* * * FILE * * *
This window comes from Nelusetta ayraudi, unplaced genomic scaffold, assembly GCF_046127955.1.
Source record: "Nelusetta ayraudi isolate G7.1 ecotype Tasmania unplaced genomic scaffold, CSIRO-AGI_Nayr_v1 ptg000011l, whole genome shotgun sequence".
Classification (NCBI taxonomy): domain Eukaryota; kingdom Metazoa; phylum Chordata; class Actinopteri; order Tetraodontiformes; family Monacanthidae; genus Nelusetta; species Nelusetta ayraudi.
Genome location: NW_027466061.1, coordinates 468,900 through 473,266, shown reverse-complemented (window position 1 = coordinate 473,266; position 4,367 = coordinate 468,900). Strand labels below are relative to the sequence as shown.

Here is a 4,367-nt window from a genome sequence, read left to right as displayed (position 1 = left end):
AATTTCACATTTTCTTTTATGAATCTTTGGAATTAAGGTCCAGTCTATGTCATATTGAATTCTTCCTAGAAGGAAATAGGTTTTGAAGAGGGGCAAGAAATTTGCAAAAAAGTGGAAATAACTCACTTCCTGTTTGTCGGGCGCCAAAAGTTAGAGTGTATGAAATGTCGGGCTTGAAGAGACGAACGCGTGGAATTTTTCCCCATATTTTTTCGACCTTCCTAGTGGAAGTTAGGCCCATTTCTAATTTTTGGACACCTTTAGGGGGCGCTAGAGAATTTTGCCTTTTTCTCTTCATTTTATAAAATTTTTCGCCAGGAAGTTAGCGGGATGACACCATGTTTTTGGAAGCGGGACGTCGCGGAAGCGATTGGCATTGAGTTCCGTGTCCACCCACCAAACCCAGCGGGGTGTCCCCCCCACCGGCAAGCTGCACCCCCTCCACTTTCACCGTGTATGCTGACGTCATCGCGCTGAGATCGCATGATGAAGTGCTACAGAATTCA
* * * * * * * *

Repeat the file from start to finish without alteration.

This window comes from Nelusetta ayraudi, unplaced genomic scaffold, assembly GCF_046127955.1.
Source record: "Nelusetta ayraudi isolate G7.1 ecotype Tasmania unplaced genomic scaffold, CSIRO-AGI_Nayr_v1 ptg000011l, whole genome shotgun sequence".
Classification (NCBI taxonomy): domain Eukaryota; kingdom Metazoa; phylum Chordata; class Actinopteri; order Tetraodontiformes; family Monacanthidae; genus Nelusetta; species Nelusetta ayraudi.
Genome location: NW_027466061.1, coordinates 468,900 through 473,266, shown reverse-complemented (window position 1 = coordinate 473,266; position 4,367 = coordinate 468,900). Strand labels below are relative to the sequence as shown.

Here is a 4,367-nt window from a genome sequence, read left to right as displayed (position 1 = left end):
AATTTCACATTTTCTTTTATGAATCTTTGGAATTAAGGTCCAGTCTATGTCATATTGAATTCTTCCTAGAAGGAAATAGGTTTTGAAGAGGGGCAAGAAATTTGCAAAAAAGTGGAAATAACTCACTTCCTGTTTGTCGGGCGCCAAAAGTTAGAGTGTATGAAATGTCGGGCTTGAAGAGACGAACGCGTGGAATTTTTCCCCATATTTTTTCGACCTTCCTAGTGGAAGTTAGGCCCATTTCTAATTTTTGGACACCTTTAGGGGGCGCTAGAGAATTTTGCCTTTTTCTCTTCATTTTATAAAATTTTTCGCCAGGAAGTTAGCGGGATGACACCATGTTTTTGGAAGCGGGACGTCGCGGAAGCGATTGGCATTGAGTTCCGTGTCCACCCACCAAACCCAGCGGGGTGTCCCCCCCACCGGCAAGCTGCACCCCCTCCACTTTCACCGTGTATGCTGACGTCATCGCGCTGAGATCGCATGATGAAGTGCTACAGAATTCA